As the financial crisis intensified during the latter part of the third quarter and into the fourth quarter, the availability of credit around the world was severely diminished. This lack of credit has slowed spending in advanced countries and caused foreign investment in poorer nations to dry up. "The countries that have the bigger debt loads are going to get hit harder during this recession," says Thomas Hall, Ph.D. and professor of economics at Miami University in Oxford, Ohio. While economists believe the worst of the financial crisis and capital markets panic has ended, the damage to the global economy has been done. "The word 'credit' is derived from the Latin word meaning trust and people today have a lack of trust that they're going to be paid back," says Ray Torto, global economist with CB Richard Ellis. "It's a huge crisis of confidence, and we have to address that before the economy will improve." The International Monetary Fund (IMF) slashed its 2009 global forecasts in mid-November and now predicts contractions in GDP in the world's most developed economies. The IMF expects the world's largest economy, the U.S., to contract by 0.7 percent in 2009. And, the IMF's new projections for Europe are even gloomier than the European Commission's 0.2 percent growth forecast for 2009. EuroZone growth has been revised downward to -0.5 percent from 0.2 percent. The slowdown in Europe is expected to be widespread, with GDP expected to dip in Germany, France, Italy, and Spain. Across the globe, confidence is severely shaken, and it may never fully recover, experts warn. That means both consumers and businesses are increasingly risk averse and will do all they can to avoid spending money. "Global businesses' sentiment has never been as negative," says Mark Zandi, head economist at Moody's, referring to his organization's Survey of Business Confidence. "The financial panic is too much for many businesses to bear." He contends that the "collective psyche of global businesses has been shattered by the ongoing financial panic." The Survey of Business Confidence showed that sentiment fell to another new low during the first week of November. Even worse, sentiment is weak across all industries. Across the globe, business confidence was -22 percent in mid-November. To put that number in context, readings between 25 percent and 30 percent are consistent with an economy that is expanding at potential. Survey readings below 10 percent are consistent with recession. The all-time peak was nearly 40 percent at year-end 2005. "Nearly all respondents think current conditions are eroding and that they will not be any better six months from now," Zandi says. "Pessimism regarding the outlook is overwhelming."Below, the Global Real Estate Monitor tours the globe and provides an economic forecast for 2009.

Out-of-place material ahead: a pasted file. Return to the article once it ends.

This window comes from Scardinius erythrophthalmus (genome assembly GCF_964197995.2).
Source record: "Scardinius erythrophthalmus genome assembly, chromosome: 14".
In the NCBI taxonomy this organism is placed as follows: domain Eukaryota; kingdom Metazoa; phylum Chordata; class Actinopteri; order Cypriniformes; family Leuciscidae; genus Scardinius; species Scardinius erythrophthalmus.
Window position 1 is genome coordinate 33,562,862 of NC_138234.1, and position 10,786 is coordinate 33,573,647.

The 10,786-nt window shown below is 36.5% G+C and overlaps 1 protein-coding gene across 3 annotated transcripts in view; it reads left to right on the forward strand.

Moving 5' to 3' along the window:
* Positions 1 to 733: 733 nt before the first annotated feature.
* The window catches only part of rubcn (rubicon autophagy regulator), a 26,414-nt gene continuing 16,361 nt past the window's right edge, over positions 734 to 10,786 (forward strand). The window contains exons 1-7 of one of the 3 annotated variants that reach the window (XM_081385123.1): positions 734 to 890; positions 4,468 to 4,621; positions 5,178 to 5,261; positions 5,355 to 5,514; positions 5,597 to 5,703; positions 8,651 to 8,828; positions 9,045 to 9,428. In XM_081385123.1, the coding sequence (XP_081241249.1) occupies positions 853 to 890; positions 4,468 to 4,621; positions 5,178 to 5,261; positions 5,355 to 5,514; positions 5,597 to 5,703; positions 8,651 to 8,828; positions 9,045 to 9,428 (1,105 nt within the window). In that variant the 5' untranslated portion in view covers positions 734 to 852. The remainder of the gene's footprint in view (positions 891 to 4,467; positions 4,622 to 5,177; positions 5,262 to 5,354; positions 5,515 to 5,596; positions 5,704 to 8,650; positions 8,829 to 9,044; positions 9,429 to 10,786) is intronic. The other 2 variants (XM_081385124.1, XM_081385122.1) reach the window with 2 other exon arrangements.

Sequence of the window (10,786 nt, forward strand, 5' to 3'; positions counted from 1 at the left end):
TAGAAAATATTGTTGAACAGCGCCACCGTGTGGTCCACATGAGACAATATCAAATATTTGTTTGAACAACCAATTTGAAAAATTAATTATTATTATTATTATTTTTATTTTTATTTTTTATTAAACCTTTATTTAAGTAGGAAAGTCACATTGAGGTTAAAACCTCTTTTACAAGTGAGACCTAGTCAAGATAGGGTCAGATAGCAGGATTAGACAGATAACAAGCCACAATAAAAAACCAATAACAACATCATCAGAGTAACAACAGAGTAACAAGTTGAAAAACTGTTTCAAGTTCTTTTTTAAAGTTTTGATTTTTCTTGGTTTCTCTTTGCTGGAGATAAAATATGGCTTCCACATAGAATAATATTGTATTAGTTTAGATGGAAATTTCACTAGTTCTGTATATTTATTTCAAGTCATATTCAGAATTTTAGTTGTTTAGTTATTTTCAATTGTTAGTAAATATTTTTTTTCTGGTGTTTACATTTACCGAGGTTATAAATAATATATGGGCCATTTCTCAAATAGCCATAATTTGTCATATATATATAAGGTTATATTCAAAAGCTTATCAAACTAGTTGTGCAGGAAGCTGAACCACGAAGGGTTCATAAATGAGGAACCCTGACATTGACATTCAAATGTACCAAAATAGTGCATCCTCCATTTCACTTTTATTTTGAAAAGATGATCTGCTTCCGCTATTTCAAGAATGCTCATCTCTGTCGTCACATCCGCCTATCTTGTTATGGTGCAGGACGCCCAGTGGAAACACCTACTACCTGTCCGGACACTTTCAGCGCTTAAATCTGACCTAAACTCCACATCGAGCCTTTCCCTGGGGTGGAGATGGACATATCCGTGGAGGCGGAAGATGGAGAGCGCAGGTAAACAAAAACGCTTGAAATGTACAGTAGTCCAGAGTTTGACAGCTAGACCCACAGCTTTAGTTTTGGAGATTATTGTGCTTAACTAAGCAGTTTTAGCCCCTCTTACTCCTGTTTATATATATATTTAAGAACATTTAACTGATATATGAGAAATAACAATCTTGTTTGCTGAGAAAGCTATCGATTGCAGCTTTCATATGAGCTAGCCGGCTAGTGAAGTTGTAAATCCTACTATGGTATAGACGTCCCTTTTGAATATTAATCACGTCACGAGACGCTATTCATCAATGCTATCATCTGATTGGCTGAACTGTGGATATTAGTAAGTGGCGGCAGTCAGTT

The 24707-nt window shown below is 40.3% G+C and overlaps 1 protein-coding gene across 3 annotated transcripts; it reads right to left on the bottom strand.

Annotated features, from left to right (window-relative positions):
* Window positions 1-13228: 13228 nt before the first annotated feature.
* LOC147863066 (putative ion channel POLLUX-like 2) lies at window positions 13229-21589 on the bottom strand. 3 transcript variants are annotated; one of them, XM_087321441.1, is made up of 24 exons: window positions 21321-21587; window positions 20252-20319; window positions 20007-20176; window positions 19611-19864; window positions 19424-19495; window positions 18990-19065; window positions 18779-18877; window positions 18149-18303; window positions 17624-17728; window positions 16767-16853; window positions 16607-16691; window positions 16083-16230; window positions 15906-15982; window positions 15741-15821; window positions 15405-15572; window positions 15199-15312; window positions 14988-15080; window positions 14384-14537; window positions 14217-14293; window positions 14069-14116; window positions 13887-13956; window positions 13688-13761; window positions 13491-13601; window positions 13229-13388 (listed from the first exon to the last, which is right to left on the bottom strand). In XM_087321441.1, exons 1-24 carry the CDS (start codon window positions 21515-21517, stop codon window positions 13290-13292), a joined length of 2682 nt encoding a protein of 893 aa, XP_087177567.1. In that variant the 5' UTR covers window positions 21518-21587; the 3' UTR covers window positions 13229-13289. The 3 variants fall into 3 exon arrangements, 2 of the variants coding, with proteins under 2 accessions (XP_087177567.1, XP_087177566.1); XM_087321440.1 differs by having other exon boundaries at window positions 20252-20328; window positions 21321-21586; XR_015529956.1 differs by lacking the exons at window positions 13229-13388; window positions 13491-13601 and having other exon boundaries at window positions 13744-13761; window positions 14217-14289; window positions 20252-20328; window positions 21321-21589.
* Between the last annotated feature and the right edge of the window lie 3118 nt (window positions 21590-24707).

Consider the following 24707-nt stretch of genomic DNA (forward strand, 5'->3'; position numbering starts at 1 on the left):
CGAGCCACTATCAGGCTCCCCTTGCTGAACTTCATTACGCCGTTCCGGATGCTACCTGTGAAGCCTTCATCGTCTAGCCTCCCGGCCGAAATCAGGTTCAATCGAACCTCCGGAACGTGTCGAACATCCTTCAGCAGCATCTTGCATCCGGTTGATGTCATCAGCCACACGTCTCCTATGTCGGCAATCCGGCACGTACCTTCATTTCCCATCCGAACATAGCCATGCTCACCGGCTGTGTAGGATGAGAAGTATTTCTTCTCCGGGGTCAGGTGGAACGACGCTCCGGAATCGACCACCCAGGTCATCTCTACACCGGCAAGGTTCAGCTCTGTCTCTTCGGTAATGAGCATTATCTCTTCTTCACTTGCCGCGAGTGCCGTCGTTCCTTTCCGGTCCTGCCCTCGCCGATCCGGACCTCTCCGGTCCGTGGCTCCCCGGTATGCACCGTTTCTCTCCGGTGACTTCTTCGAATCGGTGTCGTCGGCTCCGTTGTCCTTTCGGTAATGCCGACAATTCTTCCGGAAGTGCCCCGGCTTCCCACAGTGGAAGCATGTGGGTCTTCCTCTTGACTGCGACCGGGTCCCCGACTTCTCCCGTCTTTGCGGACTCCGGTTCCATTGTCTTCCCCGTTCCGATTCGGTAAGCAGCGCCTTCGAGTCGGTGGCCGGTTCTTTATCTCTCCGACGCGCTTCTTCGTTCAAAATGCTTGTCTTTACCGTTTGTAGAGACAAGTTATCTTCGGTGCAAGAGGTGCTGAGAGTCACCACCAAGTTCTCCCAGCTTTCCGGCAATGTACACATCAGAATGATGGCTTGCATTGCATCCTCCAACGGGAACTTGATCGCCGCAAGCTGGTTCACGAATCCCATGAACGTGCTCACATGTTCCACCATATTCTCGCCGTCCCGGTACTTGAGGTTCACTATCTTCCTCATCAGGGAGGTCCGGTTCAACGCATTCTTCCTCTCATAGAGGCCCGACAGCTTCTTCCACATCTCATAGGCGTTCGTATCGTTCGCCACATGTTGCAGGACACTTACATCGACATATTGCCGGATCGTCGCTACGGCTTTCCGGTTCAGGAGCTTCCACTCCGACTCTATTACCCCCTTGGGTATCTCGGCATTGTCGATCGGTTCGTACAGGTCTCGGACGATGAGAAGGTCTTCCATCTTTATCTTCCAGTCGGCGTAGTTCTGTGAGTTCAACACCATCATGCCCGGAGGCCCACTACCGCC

United States